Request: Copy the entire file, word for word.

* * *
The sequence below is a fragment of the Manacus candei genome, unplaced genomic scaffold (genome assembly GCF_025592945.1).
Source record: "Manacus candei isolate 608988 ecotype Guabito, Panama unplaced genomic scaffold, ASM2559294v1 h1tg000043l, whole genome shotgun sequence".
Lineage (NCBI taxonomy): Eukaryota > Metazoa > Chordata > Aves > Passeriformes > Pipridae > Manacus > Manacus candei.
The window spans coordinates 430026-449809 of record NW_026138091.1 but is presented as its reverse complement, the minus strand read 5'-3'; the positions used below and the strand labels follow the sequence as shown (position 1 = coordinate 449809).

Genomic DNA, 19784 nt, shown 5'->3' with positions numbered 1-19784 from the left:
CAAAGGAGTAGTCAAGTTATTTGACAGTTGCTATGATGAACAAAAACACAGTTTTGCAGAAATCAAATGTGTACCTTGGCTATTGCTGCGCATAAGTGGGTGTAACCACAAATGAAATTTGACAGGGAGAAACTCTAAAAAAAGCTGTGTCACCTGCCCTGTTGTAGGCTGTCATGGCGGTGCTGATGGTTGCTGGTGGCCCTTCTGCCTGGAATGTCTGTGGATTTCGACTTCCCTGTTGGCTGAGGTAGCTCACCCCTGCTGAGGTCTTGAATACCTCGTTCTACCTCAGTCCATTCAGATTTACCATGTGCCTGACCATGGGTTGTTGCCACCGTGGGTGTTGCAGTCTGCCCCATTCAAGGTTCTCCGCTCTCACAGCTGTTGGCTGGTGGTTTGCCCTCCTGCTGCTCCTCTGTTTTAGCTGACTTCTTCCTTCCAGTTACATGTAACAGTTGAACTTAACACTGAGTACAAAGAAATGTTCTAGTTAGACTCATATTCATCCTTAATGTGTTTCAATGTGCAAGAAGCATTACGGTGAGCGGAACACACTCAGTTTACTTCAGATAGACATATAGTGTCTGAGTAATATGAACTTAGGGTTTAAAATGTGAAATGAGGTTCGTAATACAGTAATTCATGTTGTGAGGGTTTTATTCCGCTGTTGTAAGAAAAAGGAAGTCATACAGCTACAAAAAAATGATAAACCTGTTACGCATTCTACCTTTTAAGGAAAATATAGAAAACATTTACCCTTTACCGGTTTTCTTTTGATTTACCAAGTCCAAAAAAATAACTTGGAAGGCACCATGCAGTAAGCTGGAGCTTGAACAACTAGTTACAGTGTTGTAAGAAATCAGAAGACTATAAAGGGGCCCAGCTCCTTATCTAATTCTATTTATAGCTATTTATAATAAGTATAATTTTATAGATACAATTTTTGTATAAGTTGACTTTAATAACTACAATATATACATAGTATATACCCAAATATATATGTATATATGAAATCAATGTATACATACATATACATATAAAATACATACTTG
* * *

The sequence below is a fragment of the Manacus candei genome, unplaced genomic scaffold (genome assembly GCF_025592945.1).
Source record: "Manacus candei isolate 608988 ecotype Guabito, Panama unplaced genomic scaffold, ASM2559294v1 h1tg000043l, whole genome shotgun sequence".
Lineage (NCBI taxonomy): Eukaryota > Metazoa > Chordata > Aves > Passeriformes > Pipridae > Manacus > Manacus candei.
The window spans coordinates 430026-449809 of record NW_026138091.1 but is presented as its reverse complement, the minus strand read 5'-3'; the positions used below and the strand labels follow the sequence as shown (position 1 = coordinate 449809).

Genomic DNA, 19784 nt, shown 5'->3' with positions numbered 1-19784 from the left:
CAAAGGAGTAGTCAAGTTATTTGACAGTTGCTATGATGAACAAAAACACAGTTTTGCAGAAATCAAATGTGTACCTTGGCTATTGCTGCGCATAAGTGGGTGTAACCACAAATGAAATTTGACAGGGAGAAACTCTAAAAAAAGCTGTGTCACCTGCCCTGTTGTAGGCTGTCATGGCGGTGCTGATGGTTGCTGGTGGCCCTTCTGCCTGGAATGTCTGTGGATTTCGACTTCCCTGTTGGCTGAGGTAGCTCACCCCTGCTGAGGTCTTGAATACCTCGTTCTACCTCAGTCCATTCAGATTTACCATGTGCCTGACCATGGGTTGTTGCCACCGTGGGTGTTGCAGTCTGCCCCATTCAAGGTTCTCCGCTCTCACAGCTGTTGGCTGGTGGTTTGCCCTCCTGCTGCTCCTCTGTTTTAGCTGACTTCTTCCTTCCAGTTACATGTAACAGTTGAACTTAACACTGAGTACAAAGAAATGTTCTAGTTAGACTCATATTCATCCTTAATGTGTTTCAATGTGCAAGAAGCATTACGGTGAGCGGAACACACTCAGTTTACTTCAGATAGACATATAGTGTCTGAGTAATATGAACTTAGGGTTTAAAATGTGAAATGAGGTTCGTAATACAGTAATTCATGTTGTGAGGGTTTTATTCCGCTGTTGTAAGAAAAAGGAAGTCATACAGCTACAAAAAAATGATAAACCTGTTACGCATTCTACCTTTTAAGGAAAATATAGAAAACATTTACCCTTTACCGGTTTTCTTTTGATTTACCAAGTCCAAAAAAATAACTTGGAAGGCACCATGCAGTAAGCTGGAGCTTGAACAACTAGTTACAGTGTTGTAAGAAATCAGAAGACTATAAAGGGGCCCAGCTCCTTATCTAATTCTATTTATAGCTATTTATAATAAGTATAATTTTATAGATACAATTTTTGTATAAGTTGACTTTAATAACTACAATATATACATAGTATATACCCAAATATATATGTATATATGAAATCAATGTATACATACATATACATATAAAATACATACTTG